Gordon McComb
Automation

Using OLE Automation to Control WordPerfect

In this document:

WPWIN 7 and later provide for a more robust means of automation using the OLE (Object Linking/Embedding) feature that is a standard part of Windows. While WPWin 7 and 8 continue to support DDE automation, you may wish to use OLE Automation instead, as it is generally easier to program. Additionally, as OLE Automation is now the accepted standard among all modern-day Windows applications, it is the method most likely to be supported in future versions of WPWIN. The DDE automation interface may be eventually replaced, and no longer available.

As with DDE automation using DDE Execute strings, in OLE Automation the program sending the commands is the client; the program receiving the commands and executing them is the server. In OLE Automation circles the client is often referred to as the "controller," because it is controlling the operating of another application.

In order to use OLE Automation the controller must have an OLE Automation interface. Visual Basic (versions 3.0 and higher) provide this, as do most other modern Windows 95 applications. For example, you can write a OLE application for Microsoft Word 97 that remotely controls WPWIN. This same application can be run from Microsoft Access, Visual Basic, and most any other program that supports the Visual Basic for Applications interface. You may also use Delphi, Paradox, and QuattroPro as an OLE Automation client. The examples below assume you are using Visual Basic.

 

An OLE Automation Example

The discussion that follows is intentionally on the simple side, because though most people don't know it, full documentation on using WPWin 7 and 8 for OLE Automation comes on the WPWin CD-ROMs (look under the SDK directory, then find the OLEAUTO directory; also look in the SKD\DOCS directory for WPOLEAUT.HTM.HTM, which provides some written documentation). The examples provided on the CD-ROM are a bit sophisticated, so I'll provide a simple demonstration that will be easier for most people to duplicate.

Create the following routine in Visual Basic (or any VBA-complaint application, such as Word). You can execute the code directly, or from a button, described below.

Sub OleAutoTest()
Dim WP As Object
Set WP = CreateObject("WordPerfect.PerfectScript")
With WP
.Type "This is a test"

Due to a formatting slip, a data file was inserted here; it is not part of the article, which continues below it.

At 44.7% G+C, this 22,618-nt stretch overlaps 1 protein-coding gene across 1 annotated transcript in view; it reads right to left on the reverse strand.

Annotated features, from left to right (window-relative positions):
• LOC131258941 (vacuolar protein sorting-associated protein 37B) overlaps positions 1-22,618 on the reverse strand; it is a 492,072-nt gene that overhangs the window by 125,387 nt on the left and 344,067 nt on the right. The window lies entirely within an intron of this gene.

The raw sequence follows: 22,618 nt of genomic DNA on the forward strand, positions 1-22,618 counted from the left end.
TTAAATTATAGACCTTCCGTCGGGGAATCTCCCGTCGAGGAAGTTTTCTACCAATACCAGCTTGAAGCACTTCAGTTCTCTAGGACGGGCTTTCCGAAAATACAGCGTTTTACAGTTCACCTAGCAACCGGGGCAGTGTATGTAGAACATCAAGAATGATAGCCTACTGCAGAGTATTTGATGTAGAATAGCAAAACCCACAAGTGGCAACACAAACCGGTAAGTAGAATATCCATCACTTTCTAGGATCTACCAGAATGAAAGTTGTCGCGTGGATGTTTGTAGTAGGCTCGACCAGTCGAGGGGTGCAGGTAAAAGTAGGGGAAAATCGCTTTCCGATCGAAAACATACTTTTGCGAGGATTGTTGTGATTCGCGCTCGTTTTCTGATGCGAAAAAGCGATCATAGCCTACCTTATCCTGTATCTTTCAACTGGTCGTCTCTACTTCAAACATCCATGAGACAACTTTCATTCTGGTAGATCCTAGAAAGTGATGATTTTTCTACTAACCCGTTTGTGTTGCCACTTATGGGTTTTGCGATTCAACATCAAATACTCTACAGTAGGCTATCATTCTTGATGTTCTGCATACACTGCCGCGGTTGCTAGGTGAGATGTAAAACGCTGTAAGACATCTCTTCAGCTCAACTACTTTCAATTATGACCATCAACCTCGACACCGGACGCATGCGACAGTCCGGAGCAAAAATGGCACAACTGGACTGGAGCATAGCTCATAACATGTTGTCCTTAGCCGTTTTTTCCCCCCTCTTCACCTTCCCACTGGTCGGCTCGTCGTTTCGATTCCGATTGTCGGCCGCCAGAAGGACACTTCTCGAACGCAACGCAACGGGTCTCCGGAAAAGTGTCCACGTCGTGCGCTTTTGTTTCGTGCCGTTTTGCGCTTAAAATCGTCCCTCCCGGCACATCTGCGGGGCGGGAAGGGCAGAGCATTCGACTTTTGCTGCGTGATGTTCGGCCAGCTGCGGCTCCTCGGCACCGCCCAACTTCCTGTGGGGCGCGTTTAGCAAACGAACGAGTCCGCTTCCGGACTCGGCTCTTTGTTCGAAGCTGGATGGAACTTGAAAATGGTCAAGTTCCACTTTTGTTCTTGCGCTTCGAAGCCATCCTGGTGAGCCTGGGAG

.AppMaximize .Quit
End With
Set WP = Nothing End Sub

Note
If you wish to trigger the code from a form, create a form with a single button on it (we'll assume the default name of CommandButton1 for this button). Add the following code for the click event for this button:

Sub CommandButton1_Click()
OleAutoTest
End Sub
 

Program Elements of OLE Automation

As you can see in the above example, there isn't much to using OLE Automation to control WPWIN. In fact, it is laughably simple. Every OLE Automation task you create for WPWin will consist of the following main elements:

  • Create an object for WPWIN. This consists of declaring a variable as an object type (done with the Dim WP As Object), then setting that variable to be a WordPerfect PerfectScript object (done with the CreateObject... statement).
  • Send one or more commands to WPWIN. These commands are WordPerfect product command tokens, such as Type, HardReturn, Tab, and so forth. However, not all WordPerfect commands can be used with OLE Automation. See the discussion in the DDE section earlier in this chapter for the command types that can be used.
  • The last OLE Automation command sent to WPWin must be Quit. If this is not sent WPWin may not reactivate.
  • The Set WP=Nothing "releases" the memory used by the WordPerfect object.

Note that the With WP block merely makes it easier when sending two more commands to WPWIN. If you wish, you may dispense with the With block, and send commands using the WP object name, as in

WP.Type "This is a test"
WP.AppMaximize
WP.Quit

 

Starting a Macro with OLE Automation

A common task for OLE Automation is starting a macro within WPWIN. The OLE Automation script may send WPWin some initial commands, then complete its chores by running some specified macro. This can readily be done with the MacroFilePlay command. Note that the following example also demonstrates how to change focus (activate) WordPerfect.

Sub RunAMacro()
Dim WP As Object
Set WP = CreateObject("WordPerfect.PerfectScript")
AppActivate "Corel WordPerfect"
With WP
.MacroFilePlay "test.wcm"
.Quit End With Set WP = Nothing End Sub

This Visual Basic example first activates WPWin (with the Visual Basic AppActivate statement), then runs a macro called "test.wcm." Because no path is defined for test.wcm, it is assumed to be in the default macros directory. If this is not the case, you need to provide an absolute path to the macro, or else WPWin won't be able to find it.

The MacroFilePlay command is particularly useful in OLE Automation tasks that require interaction with PerfectScript commands not available via the OLE Automation interface. These include dialog boxes, the MessageBox statement, and other advanced programming commands.

 

Setting Variables With OLE Automation

Another common task for OLE Automation is sending a variable to WPWin for use either in a macro or a merge. There are numerous ways this can be done; the following example shows how to send WPWin a "persistent" variable, which can then be used in either a macro or a merge. You can send as many variables as you wish using this method. Note that because the variable is persistent, it is retained in memory until WordPerfect (actually the PerfectScript program) is terminated.

Sub SendVariable()
Dim WP As Object
Set WP = CreateObject("WordPerfect.PerfectScript")
With WP
	.VarAssign "MyVar", "This is the contents"
	.Quit
End With
Set WP = Nothing
End Sub

In this example, through OLE Automation Visual Basic creates a persistent variable named MyVar, and fills it with the text, "This is the contents."